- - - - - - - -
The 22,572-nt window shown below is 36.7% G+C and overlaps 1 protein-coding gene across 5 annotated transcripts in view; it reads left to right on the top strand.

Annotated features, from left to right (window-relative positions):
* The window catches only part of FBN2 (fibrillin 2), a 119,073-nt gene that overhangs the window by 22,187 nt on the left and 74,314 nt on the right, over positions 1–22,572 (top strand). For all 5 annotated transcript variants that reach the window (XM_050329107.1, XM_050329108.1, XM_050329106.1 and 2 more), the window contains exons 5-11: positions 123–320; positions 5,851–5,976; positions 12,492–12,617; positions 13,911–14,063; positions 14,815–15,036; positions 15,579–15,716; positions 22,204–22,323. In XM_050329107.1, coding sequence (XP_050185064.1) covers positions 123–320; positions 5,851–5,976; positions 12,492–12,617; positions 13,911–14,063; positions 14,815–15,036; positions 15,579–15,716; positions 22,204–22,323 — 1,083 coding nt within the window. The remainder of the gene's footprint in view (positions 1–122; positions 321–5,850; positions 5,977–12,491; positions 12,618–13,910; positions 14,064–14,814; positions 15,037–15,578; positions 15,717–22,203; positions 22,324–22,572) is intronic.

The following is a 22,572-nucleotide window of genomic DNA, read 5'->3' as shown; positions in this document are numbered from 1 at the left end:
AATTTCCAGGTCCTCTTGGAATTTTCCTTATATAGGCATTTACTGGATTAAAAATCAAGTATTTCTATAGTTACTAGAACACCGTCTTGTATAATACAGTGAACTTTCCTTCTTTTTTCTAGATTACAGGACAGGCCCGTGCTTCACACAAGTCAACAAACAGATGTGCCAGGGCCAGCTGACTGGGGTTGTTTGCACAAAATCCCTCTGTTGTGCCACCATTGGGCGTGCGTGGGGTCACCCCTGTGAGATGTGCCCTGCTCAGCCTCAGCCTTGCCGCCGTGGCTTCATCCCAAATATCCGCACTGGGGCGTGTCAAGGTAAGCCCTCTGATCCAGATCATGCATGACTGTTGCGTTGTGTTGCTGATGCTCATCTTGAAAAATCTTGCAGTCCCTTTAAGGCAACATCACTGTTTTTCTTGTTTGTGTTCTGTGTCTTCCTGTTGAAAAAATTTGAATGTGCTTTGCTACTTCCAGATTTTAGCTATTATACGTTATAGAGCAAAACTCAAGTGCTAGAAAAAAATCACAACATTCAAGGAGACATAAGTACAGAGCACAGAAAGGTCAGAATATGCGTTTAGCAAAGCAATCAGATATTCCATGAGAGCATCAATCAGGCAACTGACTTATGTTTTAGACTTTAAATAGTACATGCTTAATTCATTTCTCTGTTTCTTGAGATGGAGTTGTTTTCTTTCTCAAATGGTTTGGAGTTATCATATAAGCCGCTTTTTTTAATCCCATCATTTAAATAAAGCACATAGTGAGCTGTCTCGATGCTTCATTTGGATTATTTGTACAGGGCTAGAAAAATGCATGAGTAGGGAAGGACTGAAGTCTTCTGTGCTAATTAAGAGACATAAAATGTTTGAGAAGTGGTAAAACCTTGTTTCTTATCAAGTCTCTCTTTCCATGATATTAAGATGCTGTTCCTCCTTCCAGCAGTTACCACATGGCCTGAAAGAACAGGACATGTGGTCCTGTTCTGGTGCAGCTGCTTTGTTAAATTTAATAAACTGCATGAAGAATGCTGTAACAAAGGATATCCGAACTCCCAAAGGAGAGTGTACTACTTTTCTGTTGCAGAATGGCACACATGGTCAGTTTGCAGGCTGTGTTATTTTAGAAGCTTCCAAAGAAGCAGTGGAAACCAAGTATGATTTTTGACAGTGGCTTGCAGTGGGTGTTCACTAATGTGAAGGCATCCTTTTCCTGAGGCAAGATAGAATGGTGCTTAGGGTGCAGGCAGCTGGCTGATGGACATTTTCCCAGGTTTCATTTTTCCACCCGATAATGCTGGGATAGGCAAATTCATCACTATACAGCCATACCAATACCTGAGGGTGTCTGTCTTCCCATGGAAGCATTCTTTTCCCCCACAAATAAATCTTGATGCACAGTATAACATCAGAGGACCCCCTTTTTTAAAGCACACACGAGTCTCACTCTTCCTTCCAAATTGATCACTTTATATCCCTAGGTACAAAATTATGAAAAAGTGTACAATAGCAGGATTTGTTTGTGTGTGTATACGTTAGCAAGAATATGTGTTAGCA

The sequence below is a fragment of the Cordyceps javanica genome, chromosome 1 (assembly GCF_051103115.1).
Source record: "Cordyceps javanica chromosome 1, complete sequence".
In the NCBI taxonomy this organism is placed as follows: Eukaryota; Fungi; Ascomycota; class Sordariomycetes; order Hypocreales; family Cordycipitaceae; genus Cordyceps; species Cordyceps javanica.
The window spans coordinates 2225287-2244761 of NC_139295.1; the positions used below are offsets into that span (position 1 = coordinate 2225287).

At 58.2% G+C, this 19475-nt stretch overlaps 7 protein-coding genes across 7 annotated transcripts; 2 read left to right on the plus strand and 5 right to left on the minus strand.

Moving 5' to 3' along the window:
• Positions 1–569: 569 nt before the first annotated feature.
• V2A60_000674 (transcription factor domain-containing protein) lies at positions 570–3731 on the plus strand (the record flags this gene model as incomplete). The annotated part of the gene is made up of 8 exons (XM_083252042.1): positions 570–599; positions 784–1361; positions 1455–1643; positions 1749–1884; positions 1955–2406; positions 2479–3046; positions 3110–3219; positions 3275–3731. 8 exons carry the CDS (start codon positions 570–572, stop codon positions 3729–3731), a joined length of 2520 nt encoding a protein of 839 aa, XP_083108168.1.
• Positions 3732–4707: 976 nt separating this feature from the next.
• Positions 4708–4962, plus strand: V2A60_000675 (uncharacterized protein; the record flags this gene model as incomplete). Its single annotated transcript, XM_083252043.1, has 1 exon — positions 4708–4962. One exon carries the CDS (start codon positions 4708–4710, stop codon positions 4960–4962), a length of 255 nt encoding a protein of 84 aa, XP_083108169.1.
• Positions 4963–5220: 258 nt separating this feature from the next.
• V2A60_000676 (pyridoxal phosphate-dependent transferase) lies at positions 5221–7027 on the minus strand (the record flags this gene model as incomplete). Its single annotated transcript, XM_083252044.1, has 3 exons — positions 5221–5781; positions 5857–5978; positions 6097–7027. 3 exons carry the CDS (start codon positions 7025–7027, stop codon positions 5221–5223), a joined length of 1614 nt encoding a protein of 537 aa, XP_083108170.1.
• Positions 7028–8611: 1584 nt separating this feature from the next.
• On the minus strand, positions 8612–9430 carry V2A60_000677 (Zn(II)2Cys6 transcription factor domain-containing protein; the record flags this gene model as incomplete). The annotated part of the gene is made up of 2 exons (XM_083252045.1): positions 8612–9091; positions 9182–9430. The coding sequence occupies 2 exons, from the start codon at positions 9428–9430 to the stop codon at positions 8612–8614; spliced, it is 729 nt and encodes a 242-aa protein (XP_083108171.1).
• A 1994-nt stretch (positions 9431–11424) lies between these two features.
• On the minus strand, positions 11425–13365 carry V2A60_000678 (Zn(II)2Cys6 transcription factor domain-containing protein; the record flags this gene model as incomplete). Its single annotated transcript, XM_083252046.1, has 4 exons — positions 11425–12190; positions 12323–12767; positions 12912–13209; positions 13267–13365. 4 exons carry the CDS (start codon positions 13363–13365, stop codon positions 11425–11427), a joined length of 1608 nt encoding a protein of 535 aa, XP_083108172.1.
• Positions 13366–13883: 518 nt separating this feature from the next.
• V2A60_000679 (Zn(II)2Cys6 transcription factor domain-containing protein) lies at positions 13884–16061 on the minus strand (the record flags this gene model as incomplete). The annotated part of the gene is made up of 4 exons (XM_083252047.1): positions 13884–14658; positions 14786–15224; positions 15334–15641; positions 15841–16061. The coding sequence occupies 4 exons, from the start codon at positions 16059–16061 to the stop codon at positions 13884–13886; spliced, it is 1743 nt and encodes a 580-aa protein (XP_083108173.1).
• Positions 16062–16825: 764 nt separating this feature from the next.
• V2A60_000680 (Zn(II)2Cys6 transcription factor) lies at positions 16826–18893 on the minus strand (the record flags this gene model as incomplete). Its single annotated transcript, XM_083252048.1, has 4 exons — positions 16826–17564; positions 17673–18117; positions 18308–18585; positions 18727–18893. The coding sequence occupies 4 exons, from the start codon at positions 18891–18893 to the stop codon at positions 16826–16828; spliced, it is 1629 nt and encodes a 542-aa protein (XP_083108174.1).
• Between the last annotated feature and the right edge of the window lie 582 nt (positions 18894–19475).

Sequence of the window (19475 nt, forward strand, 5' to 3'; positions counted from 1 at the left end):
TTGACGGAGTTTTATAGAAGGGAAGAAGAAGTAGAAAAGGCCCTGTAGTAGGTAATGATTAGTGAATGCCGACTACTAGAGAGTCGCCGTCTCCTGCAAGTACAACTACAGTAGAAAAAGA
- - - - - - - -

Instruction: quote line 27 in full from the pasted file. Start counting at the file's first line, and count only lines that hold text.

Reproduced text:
Sequence of the window (19475 nt, forward strand, 5' to 3'; positions counted from 1 at the left end):